At last year's Confluence, I was fortunate enough to sit on a panel of short fiction editors with David Hartwell. In the course of that hour, he made a comment that has intrigued me ever since. Editors such as myself, who do the hard work of putting together small press anthologies and magazines, serve an important role within the speculative fiction field. We are the minor leagues, preparing writers for the pro circuit, which consists primarily of Analog, Asimov's, and Fantasy and Science Fiction, and various anthologies that are typically by invitation only.
This struck me as an "old world" pre-internet concept. It didn't seem to me that I had been developing individual writers for the big league, but rather that the whole field had been fragmenting for some time now. Great, ambitious works are found in the Big Three to be sure (and publishing in them remains my Grail), but it seems that more and more excellent work is being found elsewhere, in places like Clarkesworld, Apex, SubterraneanPress, Lightspeed, and many others. Triangulation: Last Contact (the anthology I edit for Parsec Ink), for example, garnered more recommendations (7) from Tangent Online in the short fiction category, than Asimov's, Analog, or Fantasy and Science Fiction for the 2011 year. What does this say about the minor leagues?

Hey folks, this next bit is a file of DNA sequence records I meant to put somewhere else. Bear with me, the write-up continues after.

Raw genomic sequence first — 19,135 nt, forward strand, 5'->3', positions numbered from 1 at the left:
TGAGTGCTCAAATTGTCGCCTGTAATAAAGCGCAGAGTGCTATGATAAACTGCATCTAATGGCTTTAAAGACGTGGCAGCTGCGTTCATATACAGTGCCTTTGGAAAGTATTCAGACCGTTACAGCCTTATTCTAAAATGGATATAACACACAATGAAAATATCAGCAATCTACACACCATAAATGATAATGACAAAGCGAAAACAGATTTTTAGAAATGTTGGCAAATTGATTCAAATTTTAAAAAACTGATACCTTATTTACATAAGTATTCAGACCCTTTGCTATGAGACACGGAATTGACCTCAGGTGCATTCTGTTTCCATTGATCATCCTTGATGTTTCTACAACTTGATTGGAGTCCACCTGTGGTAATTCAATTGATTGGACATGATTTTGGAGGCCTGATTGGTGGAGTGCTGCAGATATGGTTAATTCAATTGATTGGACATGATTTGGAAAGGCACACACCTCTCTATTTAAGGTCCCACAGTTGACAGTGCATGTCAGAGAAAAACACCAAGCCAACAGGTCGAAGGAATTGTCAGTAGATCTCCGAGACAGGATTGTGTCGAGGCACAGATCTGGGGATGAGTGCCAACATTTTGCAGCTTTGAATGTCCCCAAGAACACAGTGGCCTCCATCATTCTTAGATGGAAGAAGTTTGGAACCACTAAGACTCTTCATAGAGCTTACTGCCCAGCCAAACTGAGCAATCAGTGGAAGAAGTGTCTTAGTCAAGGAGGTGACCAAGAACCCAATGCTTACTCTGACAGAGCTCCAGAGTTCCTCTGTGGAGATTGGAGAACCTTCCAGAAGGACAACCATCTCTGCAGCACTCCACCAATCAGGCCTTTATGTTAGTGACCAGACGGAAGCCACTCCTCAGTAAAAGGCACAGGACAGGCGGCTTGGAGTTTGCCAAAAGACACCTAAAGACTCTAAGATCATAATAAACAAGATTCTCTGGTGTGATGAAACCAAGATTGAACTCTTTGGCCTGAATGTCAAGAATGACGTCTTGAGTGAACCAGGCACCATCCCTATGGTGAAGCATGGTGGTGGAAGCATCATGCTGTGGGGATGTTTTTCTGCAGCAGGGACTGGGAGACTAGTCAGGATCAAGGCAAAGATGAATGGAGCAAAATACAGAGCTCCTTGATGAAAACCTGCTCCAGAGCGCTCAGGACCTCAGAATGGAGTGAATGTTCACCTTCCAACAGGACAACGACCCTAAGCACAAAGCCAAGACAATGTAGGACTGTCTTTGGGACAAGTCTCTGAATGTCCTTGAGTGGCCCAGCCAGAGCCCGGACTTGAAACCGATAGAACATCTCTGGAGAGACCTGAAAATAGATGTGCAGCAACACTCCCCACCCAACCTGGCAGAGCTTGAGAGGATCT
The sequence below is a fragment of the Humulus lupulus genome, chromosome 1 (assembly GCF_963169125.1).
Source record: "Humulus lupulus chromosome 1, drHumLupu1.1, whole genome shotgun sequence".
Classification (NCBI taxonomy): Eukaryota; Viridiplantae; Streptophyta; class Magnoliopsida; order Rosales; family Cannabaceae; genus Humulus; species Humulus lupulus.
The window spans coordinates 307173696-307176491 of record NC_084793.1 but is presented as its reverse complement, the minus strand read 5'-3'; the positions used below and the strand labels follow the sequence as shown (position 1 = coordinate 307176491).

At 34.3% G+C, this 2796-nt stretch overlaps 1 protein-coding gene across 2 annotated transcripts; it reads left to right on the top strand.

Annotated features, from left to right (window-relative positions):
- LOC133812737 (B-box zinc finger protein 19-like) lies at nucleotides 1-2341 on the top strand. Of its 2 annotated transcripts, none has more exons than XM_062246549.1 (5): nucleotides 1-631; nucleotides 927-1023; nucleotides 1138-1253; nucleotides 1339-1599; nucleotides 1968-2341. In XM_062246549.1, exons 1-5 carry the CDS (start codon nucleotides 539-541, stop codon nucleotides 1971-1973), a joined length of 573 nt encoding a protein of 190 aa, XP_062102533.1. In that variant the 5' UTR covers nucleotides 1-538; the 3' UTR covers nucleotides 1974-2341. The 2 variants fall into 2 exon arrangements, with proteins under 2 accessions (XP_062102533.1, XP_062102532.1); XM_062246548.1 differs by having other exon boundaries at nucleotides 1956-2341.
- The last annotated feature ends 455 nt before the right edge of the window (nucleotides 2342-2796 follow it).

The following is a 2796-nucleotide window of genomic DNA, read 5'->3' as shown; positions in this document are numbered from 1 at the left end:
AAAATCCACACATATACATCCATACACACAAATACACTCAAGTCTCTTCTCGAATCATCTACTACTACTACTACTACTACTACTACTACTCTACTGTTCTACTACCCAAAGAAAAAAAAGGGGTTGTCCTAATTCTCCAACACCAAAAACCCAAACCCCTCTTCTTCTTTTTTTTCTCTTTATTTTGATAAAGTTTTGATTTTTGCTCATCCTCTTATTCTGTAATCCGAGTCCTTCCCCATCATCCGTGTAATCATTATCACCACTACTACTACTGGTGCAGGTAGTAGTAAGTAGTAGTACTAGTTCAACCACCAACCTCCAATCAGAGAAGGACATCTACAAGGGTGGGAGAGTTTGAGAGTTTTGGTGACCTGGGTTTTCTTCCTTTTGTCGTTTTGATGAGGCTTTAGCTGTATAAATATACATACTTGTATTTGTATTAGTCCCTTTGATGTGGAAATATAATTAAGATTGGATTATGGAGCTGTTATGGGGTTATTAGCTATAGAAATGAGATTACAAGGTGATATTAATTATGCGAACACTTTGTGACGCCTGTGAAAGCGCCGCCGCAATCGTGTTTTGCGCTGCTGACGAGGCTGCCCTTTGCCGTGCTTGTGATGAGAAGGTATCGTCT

In the good old days, there did seem to be a cohesive structure to this process of honing one's craft. One would begin, perhaps, as a fan fiction writer, progress to the small press, and finally break through into the pro marketplace. The experience these days seems to be one of being thrown into the deep end of a pool so crowded with swimmers that it's difficult to find water. Craft is honed, voice perfected, and gradually, one's stories begin to gain some notice.
What is your take on this topic?